I gave her hand a light, little squeeze. Lily squeezed me back and returned her attention to the photo album.

Lily had given me a lot to think about. I sat next to her quietly, my heart full and happy.

It felt like a profound gift – knowing that she felt that way, all these years later.

I remembered how I felt the day I moved in with Joe and Lily. I was so conscious of changing their space – the space they’d shared as dad and daughter for nearly two years.

I didn’t have much stuff when I moved from my studio in Brooklyn to the Colorado mountains. Mostly boxes of books, which I’d set upstairs in our bedroom. After making our dinner that night, I went back upstairs and saw that Lily had written “I LOVE KIRA” on every single box I’d brought with me.

The truth is, Lily and I each entered into our relationship in a similar way. We didn’t know each other. But we did know this: we both loved Joe. I think we simply decided we were going to love each other, too.

And every day since then, we’ve gotten to know one another better and love one another more. This is what makes the stepparent-stepchild relationship so special (and sometimes, for many people, so challenging).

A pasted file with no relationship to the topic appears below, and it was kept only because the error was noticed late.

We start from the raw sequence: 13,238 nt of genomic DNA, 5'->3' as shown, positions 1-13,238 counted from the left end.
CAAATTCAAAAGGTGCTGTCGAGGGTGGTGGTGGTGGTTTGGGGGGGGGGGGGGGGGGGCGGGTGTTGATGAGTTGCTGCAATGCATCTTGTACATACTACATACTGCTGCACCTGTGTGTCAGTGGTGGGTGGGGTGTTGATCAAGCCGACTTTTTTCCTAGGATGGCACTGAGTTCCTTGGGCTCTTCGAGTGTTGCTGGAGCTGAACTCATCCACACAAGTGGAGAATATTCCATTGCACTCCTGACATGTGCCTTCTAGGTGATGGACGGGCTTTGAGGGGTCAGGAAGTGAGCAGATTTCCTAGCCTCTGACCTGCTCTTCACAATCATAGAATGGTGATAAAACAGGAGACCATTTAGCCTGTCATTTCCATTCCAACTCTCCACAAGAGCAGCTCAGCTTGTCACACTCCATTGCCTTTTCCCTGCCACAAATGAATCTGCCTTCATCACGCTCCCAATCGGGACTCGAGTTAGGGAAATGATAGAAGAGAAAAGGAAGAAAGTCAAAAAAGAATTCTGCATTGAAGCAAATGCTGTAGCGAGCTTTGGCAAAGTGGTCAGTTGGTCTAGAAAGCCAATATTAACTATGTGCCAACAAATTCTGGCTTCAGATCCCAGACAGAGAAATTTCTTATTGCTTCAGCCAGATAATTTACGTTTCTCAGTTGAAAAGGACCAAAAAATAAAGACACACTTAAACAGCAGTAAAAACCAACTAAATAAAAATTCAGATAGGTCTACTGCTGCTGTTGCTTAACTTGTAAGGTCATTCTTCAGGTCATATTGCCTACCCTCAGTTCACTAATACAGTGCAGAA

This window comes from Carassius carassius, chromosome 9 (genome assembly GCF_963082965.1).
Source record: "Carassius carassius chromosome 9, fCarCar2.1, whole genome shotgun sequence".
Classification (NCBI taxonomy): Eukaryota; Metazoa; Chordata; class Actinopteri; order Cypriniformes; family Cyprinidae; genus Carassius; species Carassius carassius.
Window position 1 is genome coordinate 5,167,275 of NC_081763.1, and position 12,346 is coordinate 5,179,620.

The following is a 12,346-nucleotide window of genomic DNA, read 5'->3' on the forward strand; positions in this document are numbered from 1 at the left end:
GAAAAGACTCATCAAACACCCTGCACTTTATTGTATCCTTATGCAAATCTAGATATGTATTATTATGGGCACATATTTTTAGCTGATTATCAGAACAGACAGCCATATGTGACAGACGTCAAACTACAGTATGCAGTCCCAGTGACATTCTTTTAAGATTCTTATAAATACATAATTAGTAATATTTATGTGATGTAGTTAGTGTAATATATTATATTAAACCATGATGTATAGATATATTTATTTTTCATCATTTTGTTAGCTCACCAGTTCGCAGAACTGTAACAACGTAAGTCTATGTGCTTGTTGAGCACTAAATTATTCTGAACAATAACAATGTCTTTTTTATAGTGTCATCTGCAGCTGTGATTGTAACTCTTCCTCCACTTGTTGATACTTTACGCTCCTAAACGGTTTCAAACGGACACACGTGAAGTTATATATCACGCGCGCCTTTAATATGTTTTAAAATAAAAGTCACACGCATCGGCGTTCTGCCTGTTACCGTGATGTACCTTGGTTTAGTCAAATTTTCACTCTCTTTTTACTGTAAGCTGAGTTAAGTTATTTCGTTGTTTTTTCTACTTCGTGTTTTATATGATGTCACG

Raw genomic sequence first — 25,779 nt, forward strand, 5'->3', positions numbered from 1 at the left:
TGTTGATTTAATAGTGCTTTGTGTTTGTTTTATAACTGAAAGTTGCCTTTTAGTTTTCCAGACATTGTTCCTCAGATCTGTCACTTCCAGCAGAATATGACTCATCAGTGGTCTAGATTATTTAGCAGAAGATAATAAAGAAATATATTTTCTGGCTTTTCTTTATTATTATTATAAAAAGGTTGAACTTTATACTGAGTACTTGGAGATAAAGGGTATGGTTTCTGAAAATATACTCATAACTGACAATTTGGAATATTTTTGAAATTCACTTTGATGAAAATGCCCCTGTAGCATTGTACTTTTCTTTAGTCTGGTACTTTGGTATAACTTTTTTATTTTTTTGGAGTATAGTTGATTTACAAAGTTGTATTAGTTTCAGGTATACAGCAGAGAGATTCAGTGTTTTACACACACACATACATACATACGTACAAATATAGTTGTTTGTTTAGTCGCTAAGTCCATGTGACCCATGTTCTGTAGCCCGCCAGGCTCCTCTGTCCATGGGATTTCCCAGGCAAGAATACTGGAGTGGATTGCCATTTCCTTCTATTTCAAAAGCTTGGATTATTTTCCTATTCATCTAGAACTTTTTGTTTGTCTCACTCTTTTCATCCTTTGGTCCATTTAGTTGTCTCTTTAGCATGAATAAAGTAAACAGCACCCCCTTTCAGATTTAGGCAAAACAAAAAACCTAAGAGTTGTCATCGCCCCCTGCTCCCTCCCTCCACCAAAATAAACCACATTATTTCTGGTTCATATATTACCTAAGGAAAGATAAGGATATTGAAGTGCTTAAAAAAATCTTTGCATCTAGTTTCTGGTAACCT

There is no unconditional love. Our love is all earned. I think that’s what makes it so precious.

. . . . .

I believe many stepparents would benefit from understanding their families as an ever-evolving new beginning. It’s just like Lily said: we’re all “born” into this relationship together.

We stepparents put such unnecessary pressure on ourselves and our new families. Give it time. Studies show that most stepfamilies take an average of seven years to bond. Seven years!

So be patient.
Be gentle with yourself.
Be open with your spouse.
Ask for your his support when you need it.
Give him space to set the tone with his children and his former spouse.